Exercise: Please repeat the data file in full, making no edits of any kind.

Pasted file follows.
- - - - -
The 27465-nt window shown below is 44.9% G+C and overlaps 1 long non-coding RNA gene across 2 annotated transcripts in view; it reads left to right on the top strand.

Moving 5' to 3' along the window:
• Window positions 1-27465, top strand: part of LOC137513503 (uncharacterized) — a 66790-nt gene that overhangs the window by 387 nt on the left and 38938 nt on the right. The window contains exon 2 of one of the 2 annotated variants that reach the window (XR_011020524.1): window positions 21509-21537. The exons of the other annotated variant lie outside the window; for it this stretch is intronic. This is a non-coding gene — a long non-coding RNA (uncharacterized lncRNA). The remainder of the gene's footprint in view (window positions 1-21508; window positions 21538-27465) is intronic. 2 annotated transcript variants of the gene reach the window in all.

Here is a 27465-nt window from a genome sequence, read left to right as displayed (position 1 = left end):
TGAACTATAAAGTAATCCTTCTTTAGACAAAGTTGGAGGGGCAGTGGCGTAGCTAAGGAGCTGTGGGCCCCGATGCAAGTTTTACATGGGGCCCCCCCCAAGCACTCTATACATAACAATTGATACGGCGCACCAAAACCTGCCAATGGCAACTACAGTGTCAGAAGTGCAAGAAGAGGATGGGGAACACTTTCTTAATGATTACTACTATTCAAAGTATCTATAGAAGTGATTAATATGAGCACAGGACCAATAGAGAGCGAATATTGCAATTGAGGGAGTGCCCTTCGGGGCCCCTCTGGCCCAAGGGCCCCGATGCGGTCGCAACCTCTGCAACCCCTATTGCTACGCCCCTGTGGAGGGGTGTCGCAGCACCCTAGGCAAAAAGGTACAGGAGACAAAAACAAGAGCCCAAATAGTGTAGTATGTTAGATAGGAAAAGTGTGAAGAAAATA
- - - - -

The 27465-nt window shown below is 44.9% G+C and overlaps 1 long non-coding RNA gene across 2 annotated transcripts in view; it reads left to right on the top strand.

Moving 5' to 3' along the window:
• Window positions 1-27465, top strand: part of LOC137513503 (uncharacterized) — a 66790-nt gene that overhangs the window by 387 nt on the left and 38938 nt on the right. The window contains exon 2 of one of the 2 annotated variants that reach the window (XR_011020524.1): window positions 21509-21537. The exons of the other annotated variant lie outside the window; for it this stretch is intronic. This is a non-coding gene — a long non-coding RNA (uncharacterized lncRNA). The remainder of the gene's footprint in view (window positions 1-21508; window positions 21538-27465) is intronic. 2 annotated transcript variants of the gene reach the window in all.

Here is a 27465-nt window from a genome sequence, read left to right as displayed (position 1 = left end):
TGAACTATAAAGTAATCCTTCTTTAGACAAAGTTGGAGGGGCAGTGGCGTAGCTAAGGAGCTGTGGGCCCCGATGCAAGTTTTACATGGGGCCCCCCCCAAGCACTCTATACATAACAATTGATACGGCGCACCAAAACCTGCCAATGGCAACTACAGTGTCAGAAGTGCAAGAAGAGGATGGGGAACACTTTCTTAATGATTACTACTATTCAAAGTATCTATAGAAGTGATTAATATGAGCACAGGACCAATAGAGAGCGAATATTGCAATTGAGGGAGTGCCCTTCGGGGCCCCTCTGGCCCAAGGGCCCCGATGCGGTCGCAACCTCTGCAACCCCTATTGCTACGCCCCTGTGGAGGGGTGTCGCAGCACCCTAGGCAAAAAGGTACAGGAGACAAAAACAAGAGCCCAAATAGTGTAGTATGTTAGATAGGAAAAGTGTGAAGAAAATA